I'm trying to do an analysis of buildHeap vs. inserting an array of n values one at a time into a heap. I have a random case, best, and worst case. I was wondering if anyone knows what would actually be in an array to make the best and worst of a min heap?

For example, with n values, what would be in my array to give the slowest possible time to both buildheap and the insert function when creating a heap?

I understand the analysis but I just can't figure out what would give that worst case scenario.

Thanks in advance.

A worst-case situation for buildHeap (having your array pre-filled with values and having to shuffle those values to create a minHeap) is one in which the first value is greater than at least one of the next two, so that a swap is needed there, and then after that, the same holds true for each of the sub-heaps rooted at those children. Plus, once you've (recursively) fixed each child heap, its root now again needs to be exchanged with its parent. My bet is that an array sorted into reverse order (largest element first) is going to represent a huge amount of work to turn into a minHeap.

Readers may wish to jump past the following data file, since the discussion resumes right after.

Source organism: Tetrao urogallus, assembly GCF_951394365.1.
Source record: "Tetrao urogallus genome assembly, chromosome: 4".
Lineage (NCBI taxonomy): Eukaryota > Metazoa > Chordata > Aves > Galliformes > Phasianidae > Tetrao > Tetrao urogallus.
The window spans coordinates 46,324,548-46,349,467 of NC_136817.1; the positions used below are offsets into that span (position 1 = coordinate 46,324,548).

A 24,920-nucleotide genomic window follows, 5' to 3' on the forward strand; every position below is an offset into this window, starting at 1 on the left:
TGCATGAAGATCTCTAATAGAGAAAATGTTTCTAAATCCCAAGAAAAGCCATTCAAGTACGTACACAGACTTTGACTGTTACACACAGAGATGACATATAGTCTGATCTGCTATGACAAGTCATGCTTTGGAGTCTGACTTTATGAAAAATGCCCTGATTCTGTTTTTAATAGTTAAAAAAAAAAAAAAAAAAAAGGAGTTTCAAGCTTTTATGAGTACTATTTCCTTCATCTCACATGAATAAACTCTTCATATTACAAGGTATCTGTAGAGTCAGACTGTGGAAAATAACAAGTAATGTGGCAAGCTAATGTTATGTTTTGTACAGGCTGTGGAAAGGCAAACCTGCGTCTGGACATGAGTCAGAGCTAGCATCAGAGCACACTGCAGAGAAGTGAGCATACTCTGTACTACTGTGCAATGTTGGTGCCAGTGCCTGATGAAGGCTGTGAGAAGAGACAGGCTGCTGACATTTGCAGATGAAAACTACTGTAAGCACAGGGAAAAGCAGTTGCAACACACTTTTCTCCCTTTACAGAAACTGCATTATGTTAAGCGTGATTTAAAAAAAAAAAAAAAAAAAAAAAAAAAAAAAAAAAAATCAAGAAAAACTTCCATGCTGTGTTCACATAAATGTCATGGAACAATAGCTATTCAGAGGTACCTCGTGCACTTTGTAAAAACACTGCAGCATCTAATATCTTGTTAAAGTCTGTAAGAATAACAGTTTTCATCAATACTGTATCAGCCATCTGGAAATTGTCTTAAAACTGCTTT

As far as insertion into a valid minHeap, a new value is presumably added to the end of the array, and then the heap is "re-heap-ified". Again, a worst case scenario is if you keep adding smaller values to your heap, since they will need to be percolated all the way up to the root each time. Is it always the case that once a new value is inserted and percolated part way up the tree-structure, it will never need to move down a different branch? Why? What does this tell us about my argument thus far?

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